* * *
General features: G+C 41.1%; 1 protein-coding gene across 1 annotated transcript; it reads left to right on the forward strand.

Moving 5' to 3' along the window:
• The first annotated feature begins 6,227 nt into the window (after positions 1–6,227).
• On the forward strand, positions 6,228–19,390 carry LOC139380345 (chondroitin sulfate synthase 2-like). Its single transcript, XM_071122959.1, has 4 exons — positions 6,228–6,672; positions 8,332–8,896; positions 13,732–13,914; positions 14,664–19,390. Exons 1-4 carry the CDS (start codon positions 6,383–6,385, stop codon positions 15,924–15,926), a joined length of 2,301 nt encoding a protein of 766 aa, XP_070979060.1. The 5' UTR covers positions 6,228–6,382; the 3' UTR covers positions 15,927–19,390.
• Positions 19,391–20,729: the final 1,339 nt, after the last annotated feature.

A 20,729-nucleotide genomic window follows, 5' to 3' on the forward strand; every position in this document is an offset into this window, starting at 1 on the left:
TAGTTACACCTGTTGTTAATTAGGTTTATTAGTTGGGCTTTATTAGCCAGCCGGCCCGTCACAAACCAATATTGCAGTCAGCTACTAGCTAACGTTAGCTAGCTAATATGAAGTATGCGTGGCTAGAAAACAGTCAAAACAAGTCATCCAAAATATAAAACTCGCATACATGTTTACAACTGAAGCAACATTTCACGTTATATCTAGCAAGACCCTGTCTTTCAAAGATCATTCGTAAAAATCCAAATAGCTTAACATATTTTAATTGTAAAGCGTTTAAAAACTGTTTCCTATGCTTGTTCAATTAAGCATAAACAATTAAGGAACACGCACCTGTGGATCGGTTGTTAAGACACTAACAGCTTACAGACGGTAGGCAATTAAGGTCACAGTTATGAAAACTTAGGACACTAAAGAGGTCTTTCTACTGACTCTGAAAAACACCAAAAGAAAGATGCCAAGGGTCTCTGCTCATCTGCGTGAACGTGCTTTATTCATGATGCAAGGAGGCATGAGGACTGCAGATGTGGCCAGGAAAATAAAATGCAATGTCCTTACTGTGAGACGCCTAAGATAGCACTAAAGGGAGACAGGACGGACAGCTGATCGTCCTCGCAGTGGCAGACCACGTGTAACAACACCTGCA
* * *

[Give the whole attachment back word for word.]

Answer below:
General features: G+C 41.1%; 1 protein-coding gene across 1 annotated transcript; it reads left to right on the forward strand.

Moving 5' to 3' along the window:
• The first annotated feature begins 6,227 nt into the window (after positions 1–6,227).
• On the forward strand, positions 6,228–19,390 carry LOC139380345 (chondroitin sulfate synthase 2-like). Its single transcript, XM_071122959.1, has 4 exons — positions 6,228–6,672; positions 8,332–8,896; positions 13,732–13,914; positions 14,664–19,390. Exons 1-4 carry the CDS (start codon positions 6,383–6,385, stop codon positions 15,924–15,926), a joined length of 2,301 nt encoding a protein of 766 aa, XP_070979060.1. The 5' UTR covers positions 6,228–6,382; the 3' UTR covers positions 15,927–19,390.
• Positions 19,391–20,729: the final 1,339 nt, after the last annotated feature.

A 20,729-nucleotide genomic window follows, 5' to 3' on the forward strand; every position in this document is an offset into this window, starting at 1 on the left:
TAGTTACACCTGTTGTTAATTAGGTTTATTAGTTGGGCTTTATTAGCCAGCCGGCCCGTCACAAACCAATATTGCAGTCAGCTACTAGCTAACGTTAGCTAGCTAATATGAAGTATGCGTGGCTAGAAAACAGTCAAAACAAGTCATCCAAAATATAAAACTCGCATACATGTTTACAACTGAAGCAACATTTCACGTTATATCTAGCAAGACCCTGTCTTTCAAAGATCATTCGTAAAAATCCAAATAGCTTAACATATTTTAATTGTAAAGCGTTTAAAAACTGTTTCCTATGCTTGTTCAATTAAGCATAAACAATTAAGGAACACGCACCTGTGGATCGGTTGTTAAGACACTAACAGCTTACAGACGGTAGGCAATTAAGGTCACAGTTATGAAAACTTAGGACACTAAAGAGGTCTTTCTACTGACTCTGAAAAACACCAAAAGAAAGATGCCAAGGGTCTCTGCTCATCTGCGTGAACGTGCTTTATTCATGATGCAAGGAGGCATGAGGACTGCAGATGTGGCCAGGAAAATAAAATGCAATGTCCTTACTGTGAGACGCCTAAGATAGCACTAAAGGGAGACAGGACGGACAGCTGATCGTCCTCGCAGTGGCAGACCACGTGTAACAACACCTGCA